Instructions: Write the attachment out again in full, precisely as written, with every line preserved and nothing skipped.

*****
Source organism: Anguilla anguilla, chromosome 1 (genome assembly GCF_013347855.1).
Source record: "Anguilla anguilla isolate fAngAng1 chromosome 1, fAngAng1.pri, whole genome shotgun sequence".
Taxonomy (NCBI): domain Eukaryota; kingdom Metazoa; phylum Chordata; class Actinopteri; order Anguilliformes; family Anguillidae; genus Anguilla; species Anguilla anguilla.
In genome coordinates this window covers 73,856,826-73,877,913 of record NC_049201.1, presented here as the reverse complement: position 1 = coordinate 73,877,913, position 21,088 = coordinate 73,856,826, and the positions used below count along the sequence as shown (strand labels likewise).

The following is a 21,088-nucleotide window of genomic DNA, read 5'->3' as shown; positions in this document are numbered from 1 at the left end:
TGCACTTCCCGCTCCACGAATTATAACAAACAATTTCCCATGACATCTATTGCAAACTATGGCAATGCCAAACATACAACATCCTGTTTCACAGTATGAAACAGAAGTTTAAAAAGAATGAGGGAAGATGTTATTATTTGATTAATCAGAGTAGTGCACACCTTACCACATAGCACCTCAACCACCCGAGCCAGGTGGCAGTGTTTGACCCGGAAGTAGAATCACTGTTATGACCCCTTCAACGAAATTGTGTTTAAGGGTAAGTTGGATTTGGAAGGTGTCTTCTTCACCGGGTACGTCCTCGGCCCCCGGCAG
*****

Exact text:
Source organism: Anguilla anguilla, chromosome 1 (genome assembly GCF_013347855.1).
Source record: "Anguilla anguilla isolate fAngAng1 chromosome 1, fAngAng1.pri, whole genome shotgun sequence".
Taxonomy (NCBI): domain Eukaryota; kingdom Metazoa; phylum Chordata; class Actinopteri; order Anguilliformes; family Anguillidae; genus Anguilla; species Anguilla anguilla.
In genome coordinates this window covers 73,856,826-73,877,913 of record NC_049201.1, presented here as the reverse complement: position 1 = coordinate 73,877,913, position 21,088 = coordinate 73,856,826, and the positions used below count along the sequence as shown (strand labels likewise).

The following is a 21,088-nucleotide window of genomic DNA, read 5'->3' as shown; positions in this document are numbered from 1 at the left end:
TGCACTTCCCGCTCCACGAATTATAACAAACAATTTCCCATGACATCTATTGCAAACTATGGCAATGCCAAACATACAACATCCTGTTTCACAGTATGAAACAGAAGTTTAAAAAGAATGAGGGAAGATGTTATTATTTGATTAATCAGAGTAGTGCACACCTTACCACATAGCACCTCAACCACCCGAGCCAGGTGGCAGTGTTTGACCCGGAAGTAGAATCACTGTTATGACCCCTTCAACGAAATTGTGTTTAAGGGTAAGTTGGATTTGGAAGGTGTCTTCTTCACCGGGTACGTCCTCGGCCCCCGGCAG